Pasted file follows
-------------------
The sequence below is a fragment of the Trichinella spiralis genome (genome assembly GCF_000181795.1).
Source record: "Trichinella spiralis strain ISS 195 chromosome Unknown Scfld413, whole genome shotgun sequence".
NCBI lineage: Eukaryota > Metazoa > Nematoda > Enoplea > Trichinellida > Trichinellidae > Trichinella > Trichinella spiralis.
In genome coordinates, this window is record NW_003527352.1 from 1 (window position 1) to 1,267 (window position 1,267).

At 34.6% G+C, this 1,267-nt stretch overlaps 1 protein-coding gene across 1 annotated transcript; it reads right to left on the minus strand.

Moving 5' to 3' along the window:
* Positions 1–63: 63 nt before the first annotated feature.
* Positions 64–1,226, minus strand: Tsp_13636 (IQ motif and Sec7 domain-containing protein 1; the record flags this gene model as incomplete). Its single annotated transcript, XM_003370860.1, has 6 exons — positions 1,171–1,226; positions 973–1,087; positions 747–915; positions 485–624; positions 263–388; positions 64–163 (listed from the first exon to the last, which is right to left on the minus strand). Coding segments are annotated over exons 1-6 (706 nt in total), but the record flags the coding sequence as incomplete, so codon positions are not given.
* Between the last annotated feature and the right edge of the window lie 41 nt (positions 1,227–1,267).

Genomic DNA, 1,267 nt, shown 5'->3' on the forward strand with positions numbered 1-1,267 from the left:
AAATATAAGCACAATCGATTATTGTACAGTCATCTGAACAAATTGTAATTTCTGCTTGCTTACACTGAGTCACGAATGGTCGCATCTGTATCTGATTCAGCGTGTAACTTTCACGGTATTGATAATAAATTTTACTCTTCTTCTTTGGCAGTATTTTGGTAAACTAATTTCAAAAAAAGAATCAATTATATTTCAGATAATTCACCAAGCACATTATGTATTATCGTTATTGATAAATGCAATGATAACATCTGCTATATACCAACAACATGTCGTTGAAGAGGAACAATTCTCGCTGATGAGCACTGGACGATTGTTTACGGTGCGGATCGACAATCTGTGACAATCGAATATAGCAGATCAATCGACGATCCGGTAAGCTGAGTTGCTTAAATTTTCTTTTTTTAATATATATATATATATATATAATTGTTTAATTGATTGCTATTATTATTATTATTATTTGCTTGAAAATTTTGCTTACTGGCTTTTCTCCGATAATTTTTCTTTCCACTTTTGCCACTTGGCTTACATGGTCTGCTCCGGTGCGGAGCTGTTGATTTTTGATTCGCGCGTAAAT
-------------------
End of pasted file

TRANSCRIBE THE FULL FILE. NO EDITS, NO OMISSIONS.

The sequence below is a fragment of the Trichinella spiralis genome (genome assembly GCF_000181795.1).
Source record: "Trichinella spiralis strain ISS 195 chromosome Unknown Scfld413, whole genome shotgun sequence".
NCBI lineage: Eukaryota > Metazoa > Nematoda > Enoplea > Trichinellida > Trichinellidae > Trichinella > Trichinella spiralis.
In genome coordinates, this window is record NW_003527352.1 from 1 (window position 1) to 1,267 (window position 1,267).

At 34.6% G+C, this 1,267-nt stretch overlaps 1 protein-coding gene across 1 annotated transcript; it reads right to left on the minus strand.

Moving 5' to 3' along the window:
* Positions 1–63: 63 nt before the first annotated feature.
* Positions 64–1,226, minus strand: Tsp_13636 (IQ motif and Sec7 domain-containing protein 1; the record flags this gene model as incomplete). Its single annotated transcript, XM_003370860.1, has 6 exons — positions 1,171–1,226; positions 973–1,087; positions 747–915; positions 485–624; positions 263–388; positions 64–163 (listed from the first exon to the last, which is right to left on the minus strand). Coding segments are annotated over exons 1-6 (706 nt in total), but the record flags the coding sequence as incomplete, so codon positions are not given.
* Between the last annotated feature and the right edge of the window lie 41 nt (positions 1,227–1,267).

Genomic DNA, 1,267 nt, shown 5'->3' on the forward strand with positions numbered 1-1,267 from the left:
AAATATAAGCACAATCGATTATTGTACAGTCATCTGAACAAATTGTAATTTCTGCTTGCTTACACTGAGTCACGAATGGTCGCATCTGTATCTGATTCAGCGTGTAACTTTCACGGTATTGATAATAAATTTTACTCTTCTTCTTTGGCAGTATTTTGGTAAACTAATTTCAAAAAAAGAATCAATTATATTTCAGATAATTCACCAAGCACATTATGTATTATCGTTATTGATAAATGCAATGATAACATCTGCTATATACCAACAACATGTCGTTGAAGAGGAACAATTCTCGCTGATGAGCACTGGACGATTGTTTACGGTGCGGATCGACAATCTGTGACAATCGAATATAGCAGATCAATCGACGATCCGGTAAGCTGAGTTGCTTAAATTTTCTTTTTTTAATATATATATATATATATATAATTGTTTAATTGATTGCTATTATTATTATTATTATTTGCTTGAAAATTTTGCTTACTGGCTTTTCTCCGATAATTTTTCTTTCCACTTTTGCCACTTGGCTTACATGGTCTGCTCCGGTGCGGAGCTGTTGATTTTTGATTCGCGCGTAAAT